Seniors Guide New Missile Production For Ukraine


Raytheon is pulling long-retired production workers out of their easy chairs and fishing boats to teach the current generation of factory employees how to make Stinger shoulder-launched missiles. Stingers have been out of production for 20 years and the stockpiles in the U.S. and other allies have been depleted by donations to Ukraine. They’re still in demand so Raytheon is literally dusting off equipment to get them rolling off the line again. “We’re pulling test equipment out of warehouses and blowing the spider webs off them,” Wes Kremer, CEO of RDX, Raytheon’s parent company, told DefenseOne.

The defense department and contractors are working on an up-to-date replacement for the Stinger, but it’s not ready yet so the Stinger remains the portable missile system of choice for Ukrainian forces. The U.S. alone has shipped 1,700 to the country since it was invaded by Russia in 2022 and it’s running out. Since almost no one in the company had ever worked on a Stinger, the company got on the phone and started tracking down ex-employees who could help bring the current staff up to speed on tech that was developed before some of them were born. “We were bringing back retired employees who are in their 70s … to show our new employees how to actually build a Stinger,” Kremer said.

Russ Niles
Russ Niles is Editor-in-Chief of AVweb. He has been a pilot for 30 years and joined AVweb 22 years ago. He and his wife Marni live in southern British Columbia where they also operate a small winery.

Other AVwebflash Articles


  1. This is an interesting article. It is kind of a canary in the coal mine issue. This country is spending hundreds of billions of dollars on defense every year, but we don’t seem to have the basics to wage a conventional land war. The war in Ukraine has depleted our stockpiles of ammunition for artillery (now using cluster shells to fill the void) as well as ground to air defense and a multitude of other weapons. Are we spending our defense dollars on the things we really need? Yes, the Ukrainian soldiers are probably not trained well enough to use the weapons wisely or efficiently, but that happens in the heat of battle. We seem to be in love with all the high-tech weapons that cost billions, but maybe we should pay more attention to the basics. I also wonder when Raytheon begins to scale up production, will they be able to source the needed parts without discovering all the stuff is made in China, and now not available.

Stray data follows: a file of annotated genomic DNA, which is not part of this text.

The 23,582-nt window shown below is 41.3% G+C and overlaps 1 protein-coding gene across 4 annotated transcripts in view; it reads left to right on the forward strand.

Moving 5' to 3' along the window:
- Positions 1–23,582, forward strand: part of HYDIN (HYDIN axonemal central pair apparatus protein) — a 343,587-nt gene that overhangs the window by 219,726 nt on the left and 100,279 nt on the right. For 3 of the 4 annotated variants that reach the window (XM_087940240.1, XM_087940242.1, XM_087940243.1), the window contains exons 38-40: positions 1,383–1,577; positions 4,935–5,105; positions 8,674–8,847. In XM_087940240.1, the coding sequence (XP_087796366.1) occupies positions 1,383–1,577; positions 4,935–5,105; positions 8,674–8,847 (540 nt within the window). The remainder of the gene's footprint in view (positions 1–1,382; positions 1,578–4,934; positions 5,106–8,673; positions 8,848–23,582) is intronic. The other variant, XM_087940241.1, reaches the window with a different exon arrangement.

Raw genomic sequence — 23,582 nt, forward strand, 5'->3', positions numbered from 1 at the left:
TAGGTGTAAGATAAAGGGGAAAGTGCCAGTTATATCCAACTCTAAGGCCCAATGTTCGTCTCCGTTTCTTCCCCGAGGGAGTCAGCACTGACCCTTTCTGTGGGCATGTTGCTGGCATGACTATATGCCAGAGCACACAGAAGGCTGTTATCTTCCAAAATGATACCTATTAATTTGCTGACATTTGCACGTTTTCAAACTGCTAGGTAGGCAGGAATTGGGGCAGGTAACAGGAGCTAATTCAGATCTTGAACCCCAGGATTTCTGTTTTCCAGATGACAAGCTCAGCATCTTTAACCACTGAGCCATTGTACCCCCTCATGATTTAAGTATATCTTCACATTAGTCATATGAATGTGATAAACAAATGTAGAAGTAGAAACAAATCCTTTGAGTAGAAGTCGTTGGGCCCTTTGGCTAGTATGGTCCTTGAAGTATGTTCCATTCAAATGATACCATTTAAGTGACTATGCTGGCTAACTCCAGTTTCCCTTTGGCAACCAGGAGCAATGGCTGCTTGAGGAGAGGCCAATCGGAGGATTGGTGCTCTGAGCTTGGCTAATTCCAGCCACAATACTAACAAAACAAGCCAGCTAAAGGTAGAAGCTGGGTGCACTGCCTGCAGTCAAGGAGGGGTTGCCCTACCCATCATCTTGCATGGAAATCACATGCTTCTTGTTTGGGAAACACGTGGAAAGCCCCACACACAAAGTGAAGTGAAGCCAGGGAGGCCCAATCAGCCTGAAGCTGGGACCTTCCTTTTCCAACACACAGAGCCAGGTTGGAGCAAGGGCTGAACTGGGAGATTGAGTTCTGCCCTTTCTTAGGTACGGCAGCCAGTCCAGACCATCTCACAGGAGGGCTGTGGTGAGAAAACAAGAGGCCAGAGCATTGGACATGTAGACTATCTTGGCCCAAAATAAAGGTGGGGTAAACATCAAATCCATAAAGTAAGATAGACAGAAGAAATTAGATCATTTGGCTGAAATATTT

• “Canary in the coal mine” is well put. I believe part of the war in UK from China’s standpoint is to bleed-down US and western stockpiles. We cannot make anything any longer.

      USA has approved 22 arms deals to Taiwan, and we are struggling to supply 3 of them. Israel PM said the Biden admin looted 250,000 artillery rounds from Israeli stockpiles to give to Ukraine.

      When Trump kicked Nato in the fanny to live up to its treaty responsibilities, France had about a week of aircraft munitions on hand.

      We don’t have a lot, it’s going quickly, and we struggle to make more.

      • I think you hit it on the head. Our capabilities are at serious risk and very few people seem to realize it.

      • The West is thanking Russia for re-energizing all of us. Who’da thunk that we’d need to get back on a war footing with the fat, old bear? It’s a great opportunity, I’m only sorry that the wonderful people of Ukraine have to suffer and fight for the freedom we all took for granted.

      • Or at any other bureaucracy for doing the necessary, but not new things. Everyone is running around working on extra credit projects while the basics are often being ignored.

  2. Slight correction: Wes Kremer is President of Raytheon. The Parent company is RTX (formerly known as Raytheon Technologies). RTX’s CEO is Greg Hayes.

  3. We are concerned that the world might run out of weapons? Might that actually be a good thing?